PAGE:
I want to be like You
I recently read an article, “Social Norms and Identity Relevance: A Motivational Approach to Normative Behaviour”. Having never formally studied psychology, yet having my own theories about the world around me – why people are the way they are perhaps as a consequence of their genetics and upbringing, I must admit, it was a challenging, yet immensely interesting read. Also being from a science background I want things to have a final answer or outcome. I have now learnt that is not the case when studying peoples’ behaviours, since an experiment carried out testing such things at the end of the day, is not a real life situation.
I learnt new terms! The phrase, “injunctive norms” are those core values or norms you feel are morally right, and the phrase, “descriptive norms” are those norms you actually carry out. So, how you feel versus how you act. The three main findings I took away from this study regarding what makes us follow a certain group, were the extent to which conforming to a group motivates you to endure and continue with it as long as it evokes a positive emotional response. The second concept is the relationship between group identity and context. The third outlines the relevance of the norm in relation to the group identity. The latter conveyed to me that people will conform to universal injunctive norms as these represent your moral values, but they will have their own descriptive norms which are distinctly representative of a particular group. I was reminded that people love to belong, so if there was a certain phase or group, and an individual really related to that groups’ behaviour, that person would tend to follow. That then led me to my high school days in Scotland, where there was a “Mosher” phase, or at least that’s what I told myself I was. Kids would wear colourful striped socks, black jewellery, listen to an array of music between punk and rock, and wear black eye liner. I signified it “Baby Goth”. And for a while, I was one of them, long black jacket with striped socks and all – it felt cool to be different. However, when I decided I didn’t enjoy wearing that jacket as well as discovering that I actually didn’t enjoy listening to heavy, sad music and jumping around when bands were playing, I realised other friends of mine felt the same way, and we formed a separate group. I still talked to the “Moshers”, but didn’t associate myself as being one. There have been many situations where I have analysed myself because the people around me behaved differently. I thought that surely other people would have been in this sort of situation or another where say, everyone was drinking coffee, but an individual was drinking a glass of water. Would that person let their inner feelings of not wanting caffeine, be taken over because everyone else is drinking coffee?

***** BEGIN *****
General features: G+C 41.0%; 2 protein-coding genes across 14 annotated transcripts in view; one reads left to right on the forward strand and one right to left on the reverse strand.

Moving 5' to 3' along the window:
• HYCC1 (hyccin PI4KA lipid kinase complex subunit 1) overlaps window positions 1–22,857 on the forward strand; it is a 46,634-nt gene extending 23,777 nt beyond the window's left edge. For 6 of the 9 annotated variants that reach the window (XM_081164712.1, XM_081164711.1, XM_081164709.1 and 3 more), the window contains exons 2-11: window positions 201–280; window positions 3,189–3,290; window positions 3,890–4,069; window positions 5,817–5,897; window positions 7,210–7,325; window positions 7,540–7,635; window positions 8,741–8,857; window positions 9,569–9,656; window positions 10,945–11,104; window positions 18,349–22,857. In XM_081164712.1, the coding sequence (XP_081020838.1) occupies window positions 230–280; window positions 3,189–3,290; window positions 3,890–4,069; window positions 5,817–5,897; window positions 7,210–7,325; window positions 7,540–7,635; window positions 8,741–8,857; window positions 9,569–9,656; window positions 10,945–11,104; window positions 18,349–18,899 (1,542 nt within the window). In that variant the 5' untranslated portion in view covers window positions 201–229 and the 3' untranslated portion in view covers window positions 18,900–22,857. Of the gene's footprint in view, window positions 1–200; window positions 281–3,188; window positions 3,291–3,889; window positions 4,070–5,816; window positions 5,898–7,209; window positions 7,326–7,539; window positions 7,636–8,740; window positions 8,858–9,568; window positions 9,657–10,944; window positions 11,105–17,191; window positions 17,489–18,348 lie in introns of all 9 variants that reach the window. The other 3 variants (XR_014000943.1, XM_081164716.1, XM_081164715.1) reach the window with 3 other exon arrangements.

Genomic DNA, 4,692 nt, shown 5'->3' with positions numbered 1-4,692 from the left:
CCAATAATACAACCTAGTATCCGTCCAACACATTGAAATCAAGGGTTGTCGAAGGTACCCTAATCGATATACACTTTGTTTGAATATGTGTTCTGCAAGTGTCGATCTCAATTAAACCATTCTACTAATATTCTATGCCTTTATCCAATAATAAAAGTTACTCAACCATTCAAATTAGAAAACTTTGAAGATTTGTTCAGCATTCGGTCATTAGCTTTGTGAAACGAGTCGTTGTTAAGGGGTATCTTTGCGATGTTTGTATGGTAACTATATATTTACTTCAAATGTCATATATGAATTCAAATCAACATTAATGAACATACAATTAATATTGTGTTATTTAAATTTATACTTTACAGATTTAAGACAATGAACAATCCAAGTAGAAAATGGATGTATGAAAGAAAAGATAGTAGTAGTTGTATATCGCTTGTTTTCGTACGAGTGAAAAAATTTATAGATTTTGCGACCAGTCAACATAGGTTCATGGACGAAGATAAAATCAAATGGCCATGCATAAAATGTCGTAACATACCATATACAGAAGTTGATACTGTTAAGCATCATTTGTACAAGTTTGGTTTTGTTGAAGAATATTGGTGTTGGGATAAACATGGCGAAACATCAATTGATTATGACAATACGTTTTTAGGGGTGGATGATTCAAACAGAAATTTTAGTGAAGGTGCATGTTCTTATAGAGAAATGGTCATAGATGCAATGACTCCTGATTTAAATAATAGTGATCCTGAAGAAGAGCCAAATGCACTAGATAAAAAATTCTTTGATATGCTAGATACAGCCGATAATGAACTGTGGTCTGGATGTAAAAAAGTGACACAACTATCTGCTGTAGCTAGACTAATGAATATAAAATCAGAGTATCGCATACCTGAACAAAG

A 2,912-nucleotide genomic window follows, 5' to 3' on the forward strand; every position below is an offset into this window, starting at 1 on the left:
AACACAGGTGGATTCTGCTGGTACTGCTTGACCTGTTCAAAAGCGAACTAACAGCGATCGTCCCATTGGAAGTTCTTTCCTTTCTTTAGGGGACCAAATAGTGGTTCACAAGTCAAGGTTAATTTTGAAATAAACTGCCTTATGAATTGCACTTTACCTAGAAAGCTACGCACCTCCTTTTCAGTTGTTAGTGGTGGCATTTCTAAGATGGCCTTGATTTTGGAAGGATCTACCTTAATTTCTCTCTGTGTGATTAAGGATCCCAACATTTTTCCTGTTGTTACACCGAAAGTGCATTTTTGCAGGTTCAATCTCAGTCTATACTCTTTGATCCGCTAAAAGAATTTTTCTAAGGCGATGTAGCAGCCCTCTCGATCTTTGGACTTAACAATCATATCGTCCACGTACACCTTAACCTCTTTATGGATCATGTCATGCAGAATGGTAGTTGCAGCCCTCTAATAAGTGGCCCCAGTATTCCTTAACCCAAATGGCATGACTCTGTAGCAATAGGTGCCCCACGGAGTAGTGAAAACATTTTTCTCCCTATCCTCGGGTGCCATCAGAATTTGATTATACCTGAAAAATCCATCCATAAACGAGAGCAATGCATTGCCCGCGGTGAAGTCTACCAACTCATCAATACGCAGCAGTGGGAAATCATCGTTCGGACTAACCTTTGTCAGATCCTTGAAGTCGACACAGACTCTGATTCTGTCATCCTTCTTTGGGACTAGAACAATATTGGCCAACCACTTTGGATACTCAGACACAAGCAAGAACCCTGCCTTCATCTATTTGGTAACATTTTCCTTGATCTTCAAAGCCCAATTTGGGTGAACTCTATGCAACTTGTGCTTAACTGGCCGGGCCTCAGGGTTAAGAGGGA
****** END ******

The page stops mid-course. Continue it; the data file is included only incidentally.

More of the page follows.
Research paper: Christensen, P. N., Rothgerber H., Wood. W, and Matz, D.C (2004) “Social Norms and Identity Relevance”: A Motivational Approach and Normative Behaviour, Personality and Social Psychology Bulletin, 3 (10). 1295 -1309